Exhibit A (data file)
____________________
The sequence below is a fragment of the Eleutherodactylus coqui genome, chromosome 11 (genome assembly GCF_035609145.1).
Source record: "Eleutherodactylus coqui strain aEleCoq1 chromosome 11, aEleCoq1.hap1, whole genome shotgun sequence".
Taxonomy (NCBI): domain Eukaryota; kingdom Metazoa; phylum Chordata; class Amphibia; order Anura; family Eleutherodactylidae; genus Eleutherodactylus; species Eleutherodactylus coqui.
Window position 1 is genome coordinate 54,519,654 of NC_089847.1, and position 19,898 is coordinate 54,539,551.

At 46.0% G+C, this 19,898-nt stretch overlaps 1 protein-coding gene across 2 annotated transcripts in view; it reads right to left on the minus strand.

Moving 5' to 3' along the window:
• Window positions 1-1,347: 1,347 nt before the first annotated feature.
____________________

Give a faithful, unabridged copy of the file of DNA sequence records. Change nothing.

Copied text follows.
The sequence below is a fragment of the Eleutherodactylus coqui genome, chromosome 11 (genome assembly GCF_035609145.1).
Source record: "Eleutherodactylus coqui strain aEleCoq1 chromosome 11, aEleCoq1.hap1, whole genome shotgun sequence".
Taxonomy (NCBI): domain Eukaryota; kingdom Metazoa; phylum Chordata; class Amphibia; order Anura; family Eleutherodactylidae; genus Eleutherodactylus; species Eleutherodactylus coqui.
Window position 1 is genome coordinate 54,519,654 of NC_089847.1, and position 19,898 is coordinate 54,539,551.

At 46.0% G+C, this 19,898-nt stretch overlaps 1 protein-coding gene across 2 annotated transcripts in view; it reads right to left on the minus strand.

Moving 5' to 3' along the window:
• Window positions 1-1,347: 1,347 nt before the first annotated feature.